Throughout 2013 we saw the arrival of a raft of wearable device. The likes of Pebble and Galaxy Gear fought for space on wrists all over the world, but it is probably Google Glass that is causing the most excitement. Amongst all the names showing off watches, glasses and other devices that can adorn the body, there’s one name that have been notable by its absence: Microsoft.
There have been rumors for some time that Microsoft is working on its own version of Google Glass, and it would certainly be interesting to see what sort of dent the company would be able to make on the market. Wearable tech is still very much in its infancy, but 2014 could well the year that things really start to take off.
But the question that needs to be asked is “is it what people want?”. There have been a few problems with wearable devices so far. Really, they are not problems unique to this market, but looks and price are major sticking points. Any developing technology is bound to be comparatively expensive, but there is the risk that it makes the technology elitist.
Looks are important to the success of any wearable device. Units that are ugly are going to have very limited appeal, after all. The problem with smart watches being super bulky are starting to be eliminated, and there are now various devices to choose from which are not significantly bulkier than a regular, dumb watch.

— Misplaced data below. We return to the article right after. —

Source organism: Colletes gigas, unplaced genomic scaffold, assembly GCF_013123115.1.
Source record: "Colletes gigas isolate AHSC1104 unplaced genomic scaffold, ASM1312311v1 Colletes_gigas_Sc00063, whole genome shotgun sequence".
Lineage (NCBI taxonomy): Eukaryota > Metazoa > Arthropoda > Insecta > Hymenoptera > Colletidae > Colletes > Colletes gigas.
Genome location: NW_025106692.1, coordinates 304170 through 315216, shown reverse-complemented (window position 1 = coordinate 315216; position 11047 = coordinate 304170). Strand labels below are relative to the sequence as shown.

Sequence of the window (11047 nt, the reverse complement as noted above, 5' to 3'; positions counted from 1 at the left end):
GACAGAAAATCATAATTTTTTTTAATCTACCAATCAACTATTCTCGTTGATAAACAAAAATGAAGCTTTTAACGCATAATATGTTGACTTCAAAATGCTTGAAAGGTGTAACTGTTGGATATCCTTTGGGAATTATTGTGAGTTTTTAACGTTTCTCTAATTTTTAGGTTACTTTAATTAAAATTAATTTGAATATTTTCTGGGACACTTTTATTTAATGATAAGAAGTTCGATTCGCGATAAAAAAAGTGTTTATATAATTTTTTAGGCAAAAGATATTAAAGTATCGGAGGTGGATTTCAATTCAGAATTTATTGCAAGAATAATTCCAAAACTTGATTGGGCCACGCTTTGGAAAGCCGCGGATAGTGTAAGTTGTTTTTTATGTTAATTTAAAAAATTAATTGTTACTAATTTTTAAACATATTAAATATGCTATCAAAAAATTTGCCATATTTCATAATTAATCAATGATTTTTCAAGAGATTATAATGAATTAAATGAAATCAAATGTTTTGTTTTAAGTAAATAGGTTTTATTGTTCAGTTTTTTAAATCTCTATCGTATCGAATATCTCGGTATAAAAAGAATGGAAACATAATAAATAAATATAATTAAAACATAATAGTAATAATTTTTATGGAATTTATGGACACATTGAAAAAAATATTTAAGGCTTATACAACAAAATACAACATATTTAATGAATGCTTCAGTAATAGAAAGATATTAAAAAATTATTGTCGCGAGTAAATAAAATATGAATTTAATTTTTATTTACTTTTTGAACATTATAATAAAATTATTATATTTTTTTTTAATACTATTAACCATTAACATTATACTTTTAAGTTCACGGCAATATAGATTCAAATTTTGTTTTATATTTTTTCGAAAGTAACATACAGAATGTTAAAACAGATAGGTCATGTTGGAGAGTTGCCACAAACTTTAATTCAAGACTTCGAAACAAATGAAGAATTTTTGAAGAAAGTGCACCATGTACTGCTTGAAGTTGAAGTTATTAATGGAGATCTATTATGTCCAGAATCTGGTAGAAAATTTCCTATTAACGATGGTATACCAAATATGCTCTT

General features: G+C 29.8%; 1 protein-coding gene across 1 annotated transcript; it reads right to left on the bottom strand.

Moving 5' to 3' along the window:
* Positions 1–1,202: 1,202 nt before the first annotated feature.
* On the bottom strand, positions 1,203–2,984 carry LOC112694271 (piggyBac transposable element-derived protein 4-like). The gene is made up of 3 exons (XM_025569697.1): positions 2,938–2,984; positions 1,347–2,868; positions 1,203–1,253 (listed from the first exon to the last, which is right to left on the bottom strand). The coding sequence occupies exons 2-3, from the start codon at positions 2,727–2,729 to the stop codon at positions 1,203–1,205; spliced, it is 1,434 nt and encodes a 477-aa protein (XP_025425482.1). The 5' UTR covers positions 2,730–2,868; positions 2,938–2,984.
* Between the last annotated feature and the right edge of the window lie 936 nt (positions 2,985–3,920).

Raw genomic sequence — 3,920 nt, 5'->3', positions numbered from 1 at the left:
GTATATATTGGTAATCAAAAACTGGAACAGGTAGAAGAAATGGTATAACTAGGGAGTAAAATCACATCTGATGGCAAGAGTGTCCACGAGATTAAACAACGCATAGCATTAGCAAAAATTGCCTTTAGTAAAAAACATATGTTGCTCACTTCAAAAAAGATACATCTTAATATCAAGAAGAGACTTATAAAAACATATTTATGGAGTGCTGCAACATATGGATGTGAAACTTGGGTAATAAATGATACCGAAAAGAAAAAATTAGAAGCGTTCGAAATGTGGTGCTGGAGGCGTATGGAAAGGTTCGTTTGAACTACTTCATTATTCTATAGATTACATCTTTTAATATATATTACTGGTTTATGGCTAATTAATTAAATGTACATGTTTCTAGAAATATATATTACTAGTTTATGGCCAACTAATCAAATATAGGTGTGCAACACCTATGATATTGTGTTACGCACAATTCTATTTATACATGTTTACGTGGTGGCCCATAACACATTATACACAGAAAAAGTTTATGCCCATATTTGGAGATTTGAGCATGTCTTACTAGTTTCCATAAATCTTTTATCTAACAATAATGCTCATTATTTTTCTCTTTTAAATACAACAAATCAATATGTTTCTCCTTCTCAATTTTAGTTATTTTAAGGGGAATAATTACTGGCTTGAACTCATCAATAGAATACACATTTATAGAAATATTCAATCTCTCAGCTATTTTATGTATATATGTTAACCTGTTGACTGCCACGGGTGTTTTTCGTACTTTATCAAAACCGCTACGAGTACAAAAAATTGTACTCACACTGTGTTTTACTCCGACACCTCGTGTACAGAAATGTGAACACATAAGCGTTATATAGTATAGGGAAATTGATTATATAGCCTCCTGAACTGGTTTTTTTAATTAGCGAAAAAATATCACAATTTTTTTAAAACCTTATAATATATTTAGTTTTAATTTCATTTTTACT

Watches are great, but the futuristic look and feel of a pair of glasses like Google Glass really does get people excited. With early adopters used to paying a premium, there has to come a time when pricing levels out to a point that makes it accessible to a wider range of people. We all love the idea of a HUD accompanying our day to day activities, but what price tag would be appropriate?
We already know that headsets and watches are incredibly popular, and it’s likely that Microsoft will go down one or both of these routes at some point in the future. But what other wearable devices would you like to see? Could intelligent jewelry take off? Imagine a necklace or bracelet that acts as portable storage, transferring files using NFC.
This likes of Xbox One’s Kinect show that Microsoft is already capable of producing some impressive smart hardware, and there is potential for use in business as well as the home for the right product.
Shoes with built-in pedometers and other trackers would be another interesting option, but would probably require collaboration with a footwear manufacturer. There’s scope for plenty of other wardrobe additions. Rather than using a plethora of gadgets to monitor your blood pressure, heart rate, body temperature etc, how about simply donning a smart t-shirt that could beam this information to your phone.
What are you looking for from wearable tech? Share your thoughts and ideas below.Further reading: Hardware, Microsoft, Xbox One